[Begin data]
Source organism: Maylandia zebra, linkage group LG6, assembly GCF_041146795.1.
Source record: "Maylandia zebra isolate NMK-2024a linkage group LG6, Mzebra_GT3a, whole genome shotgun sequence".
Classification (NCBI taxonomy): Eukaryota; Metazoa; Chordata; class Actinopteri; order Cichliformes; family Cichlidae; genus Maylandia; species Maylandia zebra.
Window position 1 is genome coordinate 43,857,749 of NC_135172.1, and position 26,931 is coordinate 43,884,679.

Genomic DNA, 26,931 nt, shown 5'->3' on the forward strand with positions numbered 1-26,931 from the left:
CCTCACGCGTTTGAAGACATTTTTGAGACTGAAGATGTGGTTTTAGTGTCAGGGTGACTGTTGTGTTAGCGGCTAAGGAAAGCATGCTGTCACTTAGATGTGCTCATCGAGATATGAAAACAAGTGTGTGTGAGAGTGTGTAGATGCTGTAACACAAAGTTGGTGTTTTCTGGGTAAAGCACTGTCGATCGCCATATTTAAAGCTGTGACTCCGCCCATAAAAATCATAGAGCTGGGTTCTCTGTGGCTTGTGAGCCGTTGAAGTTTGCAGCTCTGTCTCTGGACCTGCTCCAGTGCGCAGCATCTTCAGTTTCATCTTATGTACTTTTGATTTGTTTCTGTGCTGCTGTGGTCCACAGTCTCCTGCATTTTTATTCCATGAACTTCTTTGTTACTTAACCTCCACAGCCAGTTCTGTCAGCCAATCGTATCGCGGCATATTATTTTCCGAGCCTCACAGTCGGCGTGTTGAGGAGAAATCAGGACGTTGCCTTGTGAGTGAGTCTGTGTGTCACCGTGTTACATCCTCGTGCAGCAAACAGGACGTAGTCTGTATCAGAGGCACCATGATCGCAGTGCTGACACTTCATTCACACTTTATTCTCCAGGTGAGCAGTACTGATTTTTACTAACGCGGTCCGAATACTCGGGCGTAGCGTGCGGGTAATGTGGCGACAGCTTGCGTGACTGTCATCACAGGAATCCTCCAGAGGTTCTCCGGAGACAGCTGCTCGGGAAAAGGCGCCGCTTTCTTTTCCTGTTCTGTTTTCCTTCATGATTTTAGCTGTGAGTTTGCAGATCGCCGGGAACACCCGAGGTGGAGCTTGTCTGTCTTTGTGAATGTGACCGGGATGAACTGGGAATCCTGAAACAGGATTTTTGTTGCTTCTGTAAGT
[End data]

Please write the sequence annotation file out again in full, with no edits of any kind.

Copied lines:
Source organism: Maylandia zebra, linkage group LG6, assembly GCF_041146795.1.
Source record: "Maylandia zebra isolate NMK-2024a linkage group LG6, Mzebra_GT3a, whole genome shotgun sequence".
Classification (NCBI taxonomy): Eukaryota; Metazoa; Chordata; class Actinopteri; order Cichliformes; family Cichlidae; genus Maylandia; species Maylandia zebra.
Window position 1 is genome coordinate 43,857,749 of NC_135172.1, and position 26,931 is coordinate 43,884,679.

Genomic DNA, 26,931 nt, shown 5'->3' on the forward strand with positions numbered 1-26,931 from the left:
CCTCACGCGTTTGAAGACATTTTTGAGACTGAAGATGTGGTTTTAGTGTCAGGGTGACTGTTGTGTTAGCGGCTAAGGAAAGCATGCTGTCACTTAGATGTGCTCATCGAGATATGAAAACAAGTGTGTGTGAGAGTGTGTAGATGCTGTAACACAAAGTTGGTGTTTTCTGGGTAAAGCACTGTCGATCGCCATATTTAAAGCTGTGACTCCGCCCATAAAAATCATAGAGCTGGGTTCTCTGTGGCTTGTGAGCCGTTGAAGTTTGCAGCTCTGTCTCTGGACCTGCTCCAGTGCGCAGCATCTTCAGTTTCATCTTATGTACTTTTGATTTGTTTCTGTGCTGCTGTGGTCCACAGTCTCCTGCATTTTTATTCCATGAACTTCTTTGTTACTTAACCTCCACAGCCAGTTCTGTCAGCCAATCGTATCGCGGCATATTATTTTCCGAGCCTCACAGTCGGCGTGTTGAGGAGAAATCAGGACGTTGCCTTGTGAGTGAGTCTGTGTGTCACCGTGTTACATCCTCGTGCAGCAAACAGGACGTAGTCTGTATCAGAGGCACCATGATCGCAGTGCTGACACTTCATTCACACTTTATTCTCCAGGTGAGCAGTACTGATTTTTACTAACGCGGTCCGAATACTCGGGCGTAGCGTGCGGGTAATGTGGCGACAGCTTGCGTGACTGTCATCACAGGAATCCTCCAGAGGTTCTCCGGAGACAGCTGCTCGGGAAAAGGCGCCGCTTTCTTTTCCTGTTCTGTTTTCCTTCATGATTTTAGCTGTGAGTTTGCAGATCGCCGGGAACACCCGAGGTGGAGCTTGTCTGTCTTTGTGAATGTGACCGGGATGAACTGGGAATCCTGAAACAGGATTTTTGTTGCTTCTGTAAGT